Stay At Home Nerd: Ready to Face the World
a blogumn by Josh Pullin
Before my son was born, my sister (who frequently comments on my posts) gave me some advice that I will never forget. She said, “Enjoy each moment because they grow up so fast.” Even a self-proclaimed skeptic like I could feel the truth of those words, as cliché as they might sound. She spoke from experience. Her son turned thirteen this week and I have no idea where the time went. It wasn’t that long ago that I was changing his diapers (occasionally), teaching him to ride a bike (by falling off it and getting up again) or shooting a basketball through the hoop (50 percent lifetime free throw shooter). These are the advantages of being an uncle. I get to hang out with my nephew and do fun stuff, while my sister is responsible for raising him.
It doesn’t seem that long ago that my own son was an infant. I’m not sure what you classify a four-month-old as, but infant he is not. For starters, he rolls over front to back and left to right. He transfers things from one hand to the other. He laughs. He follows you with his eyes as you walk across the room. He reaches for a toy. And, he holds his head up.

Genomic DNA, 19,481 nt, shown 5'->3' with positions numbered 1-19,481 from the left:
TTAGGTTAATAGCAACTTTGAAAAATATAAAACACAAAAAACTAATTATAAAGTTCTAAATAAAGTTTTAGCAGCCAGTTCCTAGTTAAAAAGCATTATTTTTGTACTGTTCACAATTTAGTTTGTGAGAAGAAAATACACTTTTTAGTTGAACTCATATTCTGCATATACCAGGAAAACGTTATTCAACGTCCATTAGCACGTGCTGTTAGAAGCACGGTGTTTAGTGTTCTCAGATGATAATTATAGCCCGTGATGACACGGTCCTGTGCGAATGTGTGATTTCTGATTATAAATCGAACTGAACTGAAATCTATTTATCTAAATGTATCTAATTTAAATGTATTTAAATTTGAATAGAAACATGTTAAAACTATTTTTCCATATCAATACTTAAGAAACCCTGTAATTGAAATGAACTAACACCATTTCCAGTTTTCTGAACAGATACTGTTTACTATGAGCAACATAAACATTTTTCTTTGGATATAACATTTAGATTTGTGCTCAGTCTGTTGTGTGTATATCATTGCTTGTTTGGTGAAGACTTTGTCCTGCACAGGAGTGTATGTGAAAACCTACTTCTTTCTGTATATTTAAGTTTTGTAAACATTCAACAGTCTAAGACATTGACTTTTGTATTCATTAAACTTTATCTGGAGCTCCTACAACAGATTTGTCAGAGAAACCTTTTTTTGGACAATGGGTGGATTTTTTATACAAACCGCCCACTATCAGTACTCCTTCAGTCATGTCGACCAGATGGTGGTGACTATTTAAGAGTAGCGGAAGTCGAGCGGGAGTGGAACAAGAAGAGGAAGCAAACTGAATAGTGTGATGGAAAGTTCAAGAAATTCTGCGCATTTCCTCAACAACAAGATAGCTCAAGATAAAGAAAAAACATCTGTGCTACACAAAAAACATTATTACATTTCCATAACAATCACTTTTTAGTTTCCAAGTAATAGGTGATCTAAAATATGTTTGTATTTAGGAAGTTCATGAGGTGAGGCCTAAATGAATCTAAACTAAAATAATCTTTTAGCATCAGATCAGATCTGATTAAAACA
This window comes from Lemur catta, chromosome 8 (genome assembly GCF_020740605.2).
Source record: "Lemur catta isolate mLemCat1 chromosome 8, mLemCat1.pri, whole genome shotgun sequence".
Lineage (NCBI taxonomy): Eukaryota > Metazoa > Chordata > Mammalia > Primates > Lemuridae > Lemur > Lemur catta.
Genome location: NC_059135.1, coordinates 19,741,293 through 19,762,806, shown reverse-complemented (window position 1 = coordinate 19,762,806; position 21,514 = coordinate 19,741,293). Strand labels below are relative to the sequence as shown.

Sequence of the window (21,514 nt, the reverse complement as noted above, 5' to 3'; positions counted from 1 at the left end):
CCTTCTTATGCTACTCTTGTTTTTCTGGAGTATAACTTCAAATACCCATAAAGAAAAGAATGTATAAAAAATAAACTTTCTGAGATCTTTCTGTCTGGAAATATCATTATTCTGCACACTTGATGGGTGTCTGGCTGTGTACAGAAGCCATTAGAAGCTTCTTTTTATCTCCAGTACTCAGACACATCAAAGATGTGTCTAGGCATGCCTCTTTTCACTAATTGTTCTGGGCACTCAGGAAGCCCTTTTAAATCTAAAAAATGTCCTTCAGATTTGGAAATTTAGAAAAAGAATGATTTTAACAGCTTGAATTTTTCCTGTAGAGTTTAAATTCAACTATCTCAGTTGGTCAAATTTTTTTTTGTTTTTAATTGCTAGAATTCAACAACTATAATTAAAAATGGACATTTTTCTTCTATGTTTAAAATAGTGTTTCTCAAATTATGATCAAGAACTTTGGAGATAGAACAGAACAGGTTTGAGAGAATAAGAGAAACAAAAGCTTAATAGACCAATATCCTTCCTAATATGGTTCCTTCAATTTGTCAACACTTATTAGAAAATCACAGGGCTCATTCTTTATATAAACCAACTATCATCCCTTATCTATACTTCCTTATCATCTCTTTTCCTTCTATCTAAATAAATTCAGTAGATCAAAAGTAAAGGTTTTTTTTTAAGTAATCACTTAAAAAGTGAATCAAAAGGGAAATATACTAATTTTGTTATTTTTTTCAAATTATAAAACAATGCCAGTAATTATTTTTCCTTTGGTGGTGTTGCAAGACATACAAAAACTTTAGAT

Holding his head up is a big deal. It changes his world and mine. It used to be that I would put him in his stroller or his baby bjorn and he would face me. His whole world was my face. There’s a comfort there in being a parent knowing that your child is completely dependent on you and that you are always able to see what their needs are. If he’s bored, his face tightens. If he’s hungry, he’ll root around looking for a nipple. If he’s tired, his head bops and droop. If he’s pooping his face turns red.
That’s all over now and it only took one visit to the doctor. She said, “Since he holds his head up so well you can face him forward in the stroller and baby carrier.” It’s a small step, but symbolic nonetheless. No longer will my son be facing me on our twice-daily walks, or as I call them “adventures”. No. He is ready to face the world. The security of my face will be replaced by the excitement of trees and cars, babies and their mothers, windows and mirrors, and all the other wonderful, exciting things that I take for granted walking down the street.
As a writer my only hope is to be a fraction as observant of the world as my son is. As a father my only hope is to give him the security to make his way in that world. And as a brother my only hope is to let my sister know her advice was not lost on me. Thank you Sis. Happy Mother’s Day. I love you. You’re raising a fine young man and I cherish each moment I spend with the two of you, even if I sometimes forget to act that way.